This trend has already started to appear in the downstream sector in relation to plastics, with Mitsubishi Chemical Corporation acquiring two Swiss engineering plastics recyclers as part of the company’s efforts to promote the circular economy.
Many plastics manufacturers and brands such as Unilever, Procter & Gamble, PepsiCo and Danone have set goals to ensure all plastic packaging is reusable, recyclable or compostable. For example, Unilever has committed to reduce their virgin plastic packaging by 50% by 2025 with one third coming from an absolute plastic reduction. Likewise, PepsiCo has announced a target to reduced 35% of virgin plastic content across its beverage portfolio by 2025 by increasing its use of recycled content and alternative packaging, and Proctor & Gamble has committed to using 100% recyclable or reusable packaging by 2030, and to reduce its use of virgin petroleum plastic in packaging by 50% by 2030.
Product innovation is seen as a key way to meet these reduction targets. Carlsberg beer has already developed two prototype green fibre beer bottles as part of its aim to reduce its carbon footprint by 30% by 2030, and now is rolling out a ‘Snap Pack’ to eliminate plastic packaging around its six-pack cans. Likewise, Heineken UK has rolled out its 100% plastic-free cardboard topper which eliminates the need for plastic rings on supermarket packs of beer with the company planning for this to fully replace the plastic rings by the end of 2021.
Apart from as a way to meet targets, recyclable friendly products have become a marketing tool for major brands to promote to increasingly environmentally conscious consumers. Nike recently released its Nike Air Vapormax 2020 FK shoe range which is marketed as being designed with sustainability in mind, and is made from 50% recycled content by weight, and the sole is made from at least 75% recycled TPU by weight.
These targets and trends will naturally impact on demand for virgin plastics from downstream producers over the next decade, and it will be incumbent on downstream participants to find ways to either integrate into these strategies though providing alternative or innovative products which are designed for the whole life cycle of the plastic, or to invest in ways to close the loop through efficient disposal or recycling processes.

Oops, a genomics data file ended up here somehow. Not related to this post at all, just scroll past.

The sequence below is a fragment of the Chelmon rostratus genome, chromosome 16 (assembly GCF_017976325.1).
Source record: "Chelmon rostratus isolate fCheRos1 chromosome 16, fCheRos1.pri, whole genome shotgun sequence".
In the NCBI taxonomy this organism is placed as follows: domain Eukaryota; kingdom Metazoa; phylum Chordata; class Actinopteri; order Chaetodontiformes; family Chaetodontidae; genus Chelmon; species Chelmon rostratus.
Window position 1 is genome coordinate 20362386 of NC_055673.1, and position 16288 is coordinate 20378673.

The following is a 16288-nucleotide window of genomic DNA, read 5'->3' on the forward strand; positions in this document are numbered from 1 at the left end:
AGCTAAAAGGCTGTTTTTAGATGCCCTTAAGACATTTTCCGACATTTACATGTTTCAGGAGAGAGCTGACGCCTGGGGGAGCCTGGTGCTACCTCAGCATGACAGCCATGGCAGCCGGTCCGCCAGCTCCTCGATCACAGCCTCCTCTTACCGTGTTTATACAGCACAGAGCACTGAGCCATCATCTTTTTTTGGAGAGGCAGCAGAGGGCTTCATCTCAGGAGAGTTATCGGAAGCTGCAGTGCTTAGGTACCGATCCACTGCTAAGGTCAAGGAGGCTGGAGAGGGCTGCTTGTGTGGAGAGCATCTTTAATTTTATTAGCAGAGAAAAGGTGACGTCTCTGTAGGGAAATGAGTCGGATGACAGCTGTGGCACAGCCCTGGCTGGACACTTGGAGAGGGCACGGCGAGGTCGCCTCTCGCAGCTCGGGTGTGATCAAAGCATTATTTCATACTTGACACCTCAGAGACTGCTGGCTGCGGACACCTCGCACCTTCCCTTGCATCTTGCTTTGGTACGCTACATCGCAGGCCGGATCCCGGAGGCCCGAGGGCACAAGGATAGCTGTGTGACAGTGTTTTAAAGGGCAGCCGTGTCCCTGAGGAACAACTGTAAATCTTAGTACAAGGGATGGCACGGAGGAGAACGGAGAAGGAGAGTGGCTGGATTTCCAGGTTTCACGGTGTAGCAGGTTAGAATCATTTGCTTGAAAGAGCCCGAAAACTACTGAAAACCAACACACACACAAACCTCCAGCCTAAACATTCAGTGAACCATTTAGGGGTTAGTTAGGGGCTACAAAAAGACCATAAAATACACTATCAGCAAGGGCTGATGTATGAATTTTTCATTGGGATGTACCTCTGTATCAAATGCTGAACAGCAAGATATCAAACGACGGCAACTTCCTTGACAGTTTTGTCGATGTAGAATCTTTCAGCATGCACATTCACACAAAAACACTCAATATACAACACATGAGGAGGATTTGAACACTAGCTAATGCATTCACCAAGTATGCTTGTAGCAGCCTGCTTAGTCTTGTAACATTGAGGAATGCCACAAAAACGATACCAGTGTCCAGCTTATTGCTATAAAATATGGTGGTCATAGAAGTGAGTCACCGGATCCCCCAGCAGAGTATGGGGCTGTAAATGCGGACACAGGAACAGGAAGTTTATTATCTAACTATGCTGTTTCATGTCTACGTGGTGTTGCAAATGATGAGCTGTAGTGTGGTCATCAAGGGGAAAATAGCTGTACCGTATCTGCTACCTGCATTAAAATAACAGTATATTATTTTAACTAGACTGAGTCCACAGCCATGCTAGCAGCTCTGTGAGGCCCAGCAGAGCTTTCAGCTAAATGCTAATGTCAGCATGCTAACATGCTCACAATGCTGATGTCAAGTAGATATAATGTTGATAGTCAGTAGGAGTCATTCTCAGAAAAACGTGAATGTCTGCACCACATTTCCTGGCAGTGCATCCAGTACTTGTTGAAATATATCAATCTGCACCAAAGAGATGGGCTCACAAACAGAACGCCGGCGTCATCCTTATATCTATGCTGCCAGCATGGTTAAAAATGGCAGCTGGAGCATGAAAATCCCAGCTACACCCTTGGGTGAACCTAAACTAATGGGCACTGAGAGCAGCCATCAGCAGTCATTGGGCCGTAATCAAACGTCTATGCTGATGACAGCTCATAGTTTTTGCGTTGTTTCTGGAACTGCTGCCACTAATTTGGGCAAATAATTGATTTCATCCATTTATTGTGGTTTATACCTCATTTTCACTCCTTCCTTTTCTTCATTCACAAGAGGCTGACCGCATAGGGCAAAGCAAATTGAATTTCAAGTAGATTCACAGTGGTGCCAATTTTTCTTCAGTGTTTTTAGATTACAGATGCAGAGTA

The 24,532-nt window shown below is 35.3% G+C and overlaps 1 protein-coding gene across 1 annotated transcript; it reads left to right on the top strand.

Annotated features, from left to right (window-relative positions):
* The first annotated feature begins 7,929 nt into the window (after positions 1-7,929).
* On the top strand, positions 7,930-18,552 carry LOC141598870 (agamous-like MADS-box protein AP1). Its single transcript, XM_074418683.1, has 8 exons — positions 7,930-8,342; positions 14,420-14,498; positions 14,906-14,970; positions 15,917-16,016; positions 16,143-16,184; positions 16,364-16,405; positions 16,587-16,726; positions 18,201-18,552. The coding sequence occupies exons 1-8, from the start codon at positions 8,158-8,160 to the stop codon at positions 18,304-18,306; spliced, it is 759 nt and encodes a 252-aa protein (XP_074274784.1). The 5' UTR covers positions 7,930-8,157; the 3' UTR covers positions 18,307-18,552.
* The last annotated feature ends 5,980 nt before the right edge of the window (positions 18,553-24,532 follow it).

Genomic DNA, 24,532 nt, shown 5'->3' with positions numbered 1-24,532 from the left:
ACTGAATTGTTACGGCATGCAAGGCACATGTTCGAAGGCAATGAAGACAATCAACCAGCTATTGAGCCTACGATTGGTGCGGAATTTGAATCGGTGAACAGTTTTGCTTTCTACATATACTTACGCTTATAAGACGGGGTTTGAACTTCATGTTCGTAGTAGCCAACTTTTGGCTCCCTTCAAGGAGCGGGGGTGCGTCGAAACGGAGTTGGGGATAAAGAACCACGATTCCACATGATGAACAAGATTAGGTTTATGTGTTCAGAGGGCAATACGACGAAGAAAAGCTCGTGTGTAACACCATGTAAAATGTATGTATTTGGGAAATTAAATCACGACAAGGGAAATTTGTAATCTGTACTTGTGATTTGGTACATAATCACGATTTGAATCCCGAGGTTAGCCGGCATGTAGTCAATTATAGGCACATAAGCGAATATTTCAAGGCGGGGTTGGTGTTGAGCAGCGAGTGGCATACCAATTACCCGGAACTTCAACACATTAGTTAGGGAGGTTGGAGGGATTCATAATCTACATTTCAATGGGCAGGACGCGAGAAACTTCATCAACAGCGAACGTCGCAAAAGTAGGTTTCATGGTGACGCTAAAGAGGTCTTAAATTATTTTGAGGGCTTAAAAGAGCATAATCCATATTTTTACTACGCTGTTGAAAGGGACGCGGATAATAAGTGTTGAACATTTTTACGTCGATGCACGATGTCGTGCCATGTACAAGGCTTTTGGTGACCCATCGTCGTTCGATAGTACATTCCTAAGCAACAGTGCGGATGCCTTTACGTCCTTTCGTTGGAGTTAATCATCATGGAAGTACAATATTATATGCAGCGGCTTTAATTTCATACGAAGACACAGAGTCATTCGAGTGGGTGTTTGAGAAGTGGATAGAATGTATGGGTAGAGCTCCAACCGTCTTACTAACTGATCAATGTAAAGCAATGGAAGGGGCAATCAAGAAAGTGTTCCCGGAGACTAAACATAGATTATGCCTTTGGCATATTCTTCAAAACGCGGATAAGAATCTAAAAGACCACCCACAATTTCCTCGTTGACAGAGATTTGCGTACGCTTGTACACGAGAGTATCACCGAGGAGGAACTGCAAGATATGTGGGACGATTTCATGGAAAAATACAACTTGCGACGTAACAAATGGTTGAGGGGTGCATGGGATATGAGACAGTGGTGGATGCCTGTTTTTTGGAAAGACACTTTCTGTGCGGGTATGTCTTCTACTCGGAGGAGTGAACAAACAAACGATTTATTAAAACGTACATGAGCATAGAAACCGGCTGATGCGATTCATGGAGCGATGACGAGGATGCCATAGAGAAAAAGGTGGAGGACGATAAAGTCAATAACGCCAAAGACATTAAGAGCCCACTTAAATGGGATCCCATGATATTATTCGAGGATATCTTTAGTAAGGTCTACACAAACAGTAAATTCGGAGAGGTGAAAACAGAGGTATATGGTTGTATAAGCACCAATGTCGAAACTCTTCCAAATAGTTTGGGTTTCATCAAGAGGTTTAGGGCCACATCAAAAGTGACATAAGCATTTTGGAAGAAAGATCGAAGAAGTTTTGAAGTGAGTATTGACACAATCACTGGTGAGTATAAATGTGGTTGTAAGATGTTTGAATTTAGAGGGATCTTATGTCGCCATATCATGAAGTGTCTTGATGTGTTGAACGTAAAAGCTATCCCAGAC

3. The regulatory environment
Concomitant with consumer and manufacturer pressure to create a more sustainable plastics industry has been the pressure created by increased governmental regulation concerning the manufacture and use of plastics in different jurisdictions. Despite efforts to create uniform action by bodies such as the G7 under Canada’s presidency and the United Nations through its 2018 Report into single-use plastics, generally, measures have been implemented on a jurisdiction by jurisdiction basis. There is a general trend across the globe to tackle the plastics problem with over 127 countries having introduced some form of restrictions on plastics. Generally, the measures fall into the following categories:
- outright bans on certain categories of plastic products;
- taxes on consumers of certain plastic products (e.g. bags); and
- requirements on producers to fund activities such as disposal, waste treatment or awareness campaigns.
The patchwork approach by different jurisdictions makes it difficult to form a uniform strategy, however the common element is that most jurisdictions are aiming to significantly reduce the use of such plastic products.
The European Union has been at the global forefront of introducing regulatory frameworks to deal with plastic waste. Its directives, which must be implemented by member states, have generally introduced consumption reduction targets, and more recently, outright bans on certain products. Each Directive is implemented individually by each member state within a set time period. The most important directives are:
3.1.1 The Plastic Bags Directive (Directive 2015/270)
This Directive requires EU member states to reduce their annual consumption of plastic bags to 90 bags per person by 31 December 2019 and 40 bags by 31 December 2025. Measures implemented by member states to achieve this have varied, and have included bans (France, Italy), taxes on consumption (UK, Portugal, Spain) and voluntary agreements with retailers (Austria, Finland, Germany).
3.1.2 EU Single-use Plastics Directive (Directive 2019/904)